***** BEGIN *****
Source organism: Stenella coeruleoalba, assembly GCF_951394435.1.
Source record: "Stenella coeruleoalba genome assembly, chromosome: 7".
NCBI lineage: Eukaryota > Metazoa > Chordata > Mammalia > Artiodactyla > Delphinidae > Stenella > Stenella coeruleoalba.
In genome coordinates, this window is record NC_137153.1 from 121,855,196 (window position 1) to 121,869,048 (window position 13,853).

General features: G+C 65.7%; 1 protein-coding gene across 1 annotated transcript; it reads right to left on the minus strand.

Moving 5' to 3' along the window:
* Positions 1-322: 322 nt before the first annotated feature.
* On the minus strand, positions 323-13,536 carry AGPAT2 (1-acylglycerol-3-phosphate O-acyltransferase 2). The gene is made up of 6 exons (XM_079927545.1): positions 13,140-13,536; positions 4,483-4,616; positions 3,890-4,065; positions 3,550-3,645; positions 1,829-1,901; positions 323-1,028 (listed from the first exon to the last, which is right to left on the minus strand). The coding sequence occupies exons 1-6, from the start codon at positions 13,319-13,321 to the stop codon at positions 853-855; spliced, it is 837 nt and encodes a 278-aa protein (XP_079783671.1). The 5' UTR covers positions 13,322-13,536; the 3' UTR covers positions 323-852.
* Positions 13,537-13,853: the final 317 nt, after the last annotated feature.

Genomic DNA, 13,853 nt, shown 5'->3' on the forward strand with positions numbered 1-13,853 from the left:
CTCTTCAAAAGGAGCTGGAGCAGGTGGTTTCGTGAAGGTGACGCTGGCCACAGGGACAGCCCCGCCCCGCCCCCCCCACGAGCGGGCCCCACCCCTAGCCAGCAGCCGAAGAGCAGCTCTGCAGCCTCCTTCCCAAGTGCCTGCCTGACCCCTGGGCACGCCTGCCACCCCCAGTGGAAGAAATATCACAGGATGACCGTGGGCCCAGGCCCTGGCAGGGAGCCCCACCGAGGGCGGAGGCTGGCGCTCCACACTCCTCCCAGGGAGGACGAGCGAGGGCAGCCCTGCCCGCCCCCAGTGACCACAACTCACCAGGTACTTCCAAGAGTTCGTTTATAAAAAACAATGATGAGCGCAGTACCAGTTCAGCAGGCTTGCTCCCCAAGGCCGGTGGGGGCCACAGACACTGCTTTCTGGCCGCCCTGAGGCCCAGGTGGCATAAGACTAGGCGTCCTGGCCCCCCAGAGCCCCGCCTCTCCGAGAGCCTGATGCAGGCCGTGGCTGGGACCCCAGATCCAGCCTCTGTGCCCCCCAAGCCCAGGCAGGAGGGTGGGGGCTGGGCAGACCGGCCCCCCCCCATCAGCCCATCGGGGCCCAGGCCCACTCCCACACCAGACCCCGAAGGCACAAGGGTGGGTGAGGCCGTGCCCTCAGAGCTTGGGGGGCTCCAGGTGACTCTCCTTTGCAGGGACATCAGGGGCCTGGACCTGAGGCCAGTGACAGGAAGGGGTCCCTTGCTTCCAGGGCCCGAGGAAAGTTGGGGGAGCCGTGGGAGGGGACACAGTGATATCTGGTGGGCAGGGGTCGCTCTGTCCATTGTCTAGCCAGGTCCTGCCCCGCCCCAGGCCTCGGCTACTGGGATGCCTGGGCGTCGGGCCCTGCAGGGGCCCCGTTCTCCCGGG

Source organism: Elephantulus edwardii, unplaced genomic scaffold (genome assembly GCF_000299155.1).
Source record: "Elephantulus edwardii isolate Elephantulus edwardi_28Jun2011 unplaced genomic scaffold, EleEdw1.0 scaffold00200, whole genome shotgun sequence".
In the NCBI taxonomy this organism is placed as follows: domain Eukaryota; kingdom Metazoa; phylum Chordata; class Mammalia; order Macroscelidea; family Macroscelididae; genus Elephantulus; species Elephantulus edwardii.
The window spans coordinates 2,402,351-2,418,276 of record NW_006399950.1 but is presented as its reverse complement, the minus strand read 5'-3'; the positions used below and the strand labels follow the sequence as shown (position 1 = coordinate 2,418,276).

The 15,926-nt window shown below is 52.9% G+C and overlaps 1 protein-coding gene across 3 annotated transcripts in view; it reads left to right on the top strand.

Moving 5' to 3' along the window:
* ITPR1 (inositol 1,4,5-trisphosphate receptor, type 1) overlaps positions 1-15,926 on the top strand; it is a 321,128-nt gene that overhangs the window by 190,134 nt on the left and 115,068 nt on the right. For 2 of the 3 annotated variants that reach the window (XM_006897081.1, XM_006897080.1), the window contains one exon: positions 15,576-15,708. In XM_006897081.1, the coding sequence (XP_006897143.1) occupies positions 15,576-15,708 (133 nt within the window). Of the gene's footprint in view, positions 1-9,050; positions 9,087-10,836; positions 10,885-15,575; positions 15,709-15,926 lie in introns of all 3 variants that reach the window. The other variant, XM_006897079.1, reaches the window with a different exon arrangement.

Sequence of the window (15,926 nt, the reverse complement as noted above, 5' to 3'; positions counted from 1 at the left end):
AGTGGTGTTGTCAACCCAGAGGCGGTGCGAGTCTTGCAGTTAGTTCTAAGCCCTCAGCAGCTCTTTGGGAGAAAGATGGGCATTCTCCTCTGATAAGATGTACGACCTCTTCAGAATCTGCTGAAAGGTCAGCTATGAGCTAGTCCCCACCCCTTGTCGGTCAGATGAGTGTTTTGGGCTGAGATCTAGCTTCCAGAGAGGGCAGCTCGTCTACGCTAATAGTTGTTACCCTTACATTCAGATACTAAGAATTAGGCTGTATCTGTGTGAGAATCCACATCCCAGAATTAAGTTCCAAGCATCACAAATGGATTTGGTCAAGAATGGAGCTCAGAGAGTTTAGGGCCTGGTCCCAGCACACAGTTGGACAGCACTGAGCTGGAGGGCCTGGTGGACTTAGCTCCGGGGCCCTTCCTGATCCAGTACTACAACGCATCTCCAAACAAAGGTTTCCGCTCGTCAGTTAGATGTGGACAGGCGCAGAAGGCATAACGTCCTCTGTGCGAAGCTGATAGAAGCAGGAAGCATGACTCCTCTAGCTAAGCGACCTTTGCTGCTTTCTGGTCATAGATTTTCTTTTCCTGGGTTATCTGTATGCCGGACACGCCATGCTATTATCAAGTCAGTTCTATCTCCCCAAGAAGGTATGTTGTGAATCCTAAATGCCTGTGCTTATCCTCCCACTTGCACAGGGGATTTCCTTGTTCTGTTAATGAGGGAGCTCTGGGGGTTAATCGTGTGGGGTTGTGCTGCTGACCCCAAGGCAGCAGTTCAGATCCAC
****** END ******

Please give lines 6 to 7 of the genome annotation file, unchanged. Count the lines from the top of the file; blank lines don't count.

Moving 5' to 3' along the window:
* Positions 1-322: 322 nt before the first annotated feature.